Self-assembling peptides are short, synthetic peptides characterized by amphipathic sequences. These peptides are able to spontaneously self-assemble in the aqueous solution to form highly organized structures such as hydrogels. GenScript's Peptide Synthesis Services can provide Self-assembling peptides with:

High purity (>95%)

High solubility (>20 mg/mL)

Low TFA content (<0.1%)

Functional motifs

In 3-D Cell Culture and Tissue Engineering

One of the most well studied self-complementary peptides is, RADA-16, an ionic self-complementary peptide that has been widely studied for various applications in biocompatible materials. Monomeric RADA-16 has a high propensity to self-assemble into a series of organized stable β-sheet superstructures. The addition of monovalent ion salts such as sodium chloride can promote the self-assembling process of RADA-16 to quickly form highly ordered structures, albeit slower than the natural self-complementary beta amyloid (1-42). These scaffolds are bioactive materials, which have been applied in 3-D cell culture, wound healing, and neurite and synapse growth.

Self-assembling peptides can form ideal matrices for mammalian cell attachment, since cell adhesion motifs like the well-known RGD can be easily mimicked by sequences such as RAD. Similarly, other cell motifs can be linked to these monomeric peptides, which can be assembled into specific scaffolds capable of attaching to specific cells. In one study it was found that the resulting scaffolds can support neuronal cell attachment, differentiation and extensive neurite outgrowth. Primary rat neurons can form active synapses on these scaffolds surface. Osteoblasts, like neurons were also able to proliferate, differentiate, and migrate when RADA scaffolds were coupled to biologically active motifs known to enhance bone growth.

In Drug Discovery and Drug Delivery

Self-assembling peptides have the potential to stabilize and release drug candidates. For example, variants on the self-assembling peptide, EAK16 have been reported as stabilizing the anticancer drug, ellipticine in in vitro cancer cell delivery.

RADA-16 peptides form highly hydrated hydrogels [up to 99.5% (wt/vol) water], with pore sizes between 5 and 200 nm in diameter, allowing for the entrapment and gradual release of small molecules and proteins. Epidermal Growth Factor (EGF) mixed with RADA-16 hydrogel has been found to accelerate wound healing due to the effective release of EGF. In addition, RADA peptides were capable of disrupting prion aggregation in prion infected hamster brains.


Peptide Name Primary Sequence Application Reference(s)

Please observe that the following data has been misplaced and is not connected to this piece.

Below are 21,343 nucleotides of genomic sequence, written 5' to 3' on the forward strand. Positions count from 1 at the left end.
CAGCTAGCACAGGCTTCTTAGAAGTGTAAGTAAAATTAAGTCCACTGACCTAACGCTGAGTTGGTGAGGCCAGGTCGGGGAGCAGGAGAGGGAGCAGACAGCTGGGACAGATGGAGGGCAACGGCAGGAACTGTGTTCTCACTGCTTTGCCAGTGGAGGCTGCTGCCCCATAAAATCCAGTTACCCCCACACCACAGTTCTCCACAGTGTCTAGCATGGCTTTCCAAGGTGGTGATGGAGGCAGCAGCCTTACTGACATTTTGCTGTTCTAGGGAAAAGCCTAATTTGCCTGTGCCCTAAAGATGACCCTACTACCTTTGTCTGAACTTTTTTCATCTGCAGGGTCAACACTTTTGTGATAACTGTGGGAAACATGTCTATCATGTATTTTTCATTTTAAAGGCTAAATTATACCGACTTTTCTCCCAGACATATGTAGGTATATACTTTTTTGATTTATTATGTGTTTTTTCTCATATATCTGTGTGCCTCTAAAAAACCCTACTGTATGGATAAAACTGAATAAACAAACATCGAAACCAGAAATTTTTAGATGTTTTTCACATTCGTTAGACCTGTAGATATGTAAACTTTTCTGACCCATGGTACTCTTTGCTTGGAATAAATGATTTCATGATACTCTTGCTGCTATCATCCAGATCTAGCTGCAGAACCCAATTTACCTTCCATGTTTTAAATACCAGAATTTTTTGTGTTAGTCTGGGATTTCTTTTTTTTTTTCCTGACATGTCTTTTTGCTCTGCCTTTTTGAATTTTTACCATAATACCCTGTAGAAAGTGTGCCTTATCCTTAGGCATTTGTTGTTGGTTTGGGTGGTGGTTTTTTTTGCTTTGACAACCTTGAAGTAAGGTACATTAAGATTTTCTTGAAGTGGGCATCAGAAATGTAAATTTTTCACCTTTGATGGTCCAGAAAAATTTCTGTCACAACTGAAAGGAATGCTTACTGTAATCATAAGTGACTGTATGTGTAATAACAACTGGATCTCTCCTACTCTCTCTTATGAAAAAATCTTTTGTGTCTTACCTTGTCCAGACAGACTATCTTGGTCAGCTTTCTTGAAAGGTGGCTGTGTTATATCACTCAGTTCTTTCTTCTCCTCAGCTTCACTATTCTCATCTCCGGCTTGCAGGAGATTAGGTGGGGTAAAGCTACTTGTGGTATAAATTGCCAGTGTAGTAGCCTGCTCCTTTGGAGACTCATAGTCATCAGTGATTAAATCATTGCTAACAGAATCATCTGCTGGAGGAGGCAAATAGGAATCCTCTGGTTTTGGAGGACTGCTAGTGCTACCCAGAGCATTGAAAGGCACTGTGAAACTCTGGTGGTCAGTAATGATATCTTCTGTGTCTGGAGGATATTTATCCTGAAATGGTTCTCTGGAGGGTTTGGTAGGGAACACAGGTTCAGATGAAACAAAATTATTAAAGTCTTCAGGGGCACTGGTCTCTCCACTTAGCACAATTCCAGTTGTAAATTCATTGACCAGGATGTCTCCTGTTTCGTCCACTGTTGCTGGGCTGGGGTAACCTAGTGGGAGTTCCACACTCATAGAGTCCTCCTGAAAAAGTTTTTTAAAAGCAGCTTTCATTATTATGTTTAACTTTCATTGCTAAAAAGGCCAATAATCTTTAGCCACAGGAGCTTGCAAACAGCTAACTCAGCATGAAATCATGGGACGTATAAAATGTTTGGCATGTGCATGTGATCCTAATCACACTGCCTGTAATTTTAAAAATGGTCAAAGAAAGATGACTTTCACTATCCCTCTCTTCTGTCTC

Neural stem cell and
Osteoblast differentiation
Cunha, C. et al. 3D culture of adult mouse neural stem cells within functionalized self-assembling  peptide scaffolds.
 Int. J. Nanomed. (2011) 6: 943-955
Gelain, F. et al. Transplantation of Nanostructured Composite Scaffolds Results in the Regeneration of Chronically Injured Spinal Cords.
 ACS Nano. (2011) 5: 227-236
Human mesenchymal stem cell  attachment and growth
Tambralli, A. et al. A hybrid biomimetic scaffold composed of electrospun polycaprolactone nanofibers and self-assembled peptide amphiphile nanofibers. Biofabrication (2009)
 1: 025001
VEGF and GF-2 delivery
Stendahl, J.C. et al. Growth factor delivery from self-assembling nanofibers to facilitate islet transplantation. Transplantation (2008) 86: 478-481
Cytocompatibility studies using Human dermal fibro- blasts
Kyle, S. et al. Recombinant self-assembling peptides as biomaterials for tissue engineering. Biomaterials
(2010) 31: 9395-9405
Culture of human dermal fibroblasts
Zhou, M. et al.Self-assembled peptide-based hydrogels as scaffolds for anchorage-dependent cells.
 Biomaterials (2009) 30: 2523-2530
Haemostasis studies, wound healing
Luo, Z. et al. Fabrication of self-assembling D-form peptide nanofiber scaffold d-EAK16 for rapid hemostasis. Biomaterials,
(2011) 32: e2013- e2020
  • Zhang S et al. Spontaneous assembly of a self-complementary oligopeptide to form a stable macroscopic membrane. Proceedings of the National Academy of Sciences 1993, 90, 3334-3338.
  • Schneider A et al. Self-Assembling Peptide Nanofiber Scaffolds Accelerate Wound Healing. Plos One 2008, 3.
  • Zhang, S et al. Self-complementary oligopeptide matricies support mammalian-cell attachment. Biomaterials 1995, 16, 1385-1393.
  • Holmes, TC et al. Extensive neurite outgrowth and active synapse formation on self-assembling peptide scaffolds. Proceedings of the National Academy of Sciences of the United States of America 2000, 97, 6728-6733.
  • Horii, A et al. Biological designer self-assembling peptide nanofiber scaffolds significantly enhance osteoblast proliferation, differentiation and 3-D migration. Plos One 2007, 2.
  • Koutsopoulos, S et al. Controlled release of functional proteins through designer self-assembling peptide nanofiber hydrogel scaffold. Proceedings of the National Academy of Sciences of the United States of America 2009, 106, 4623-4628.



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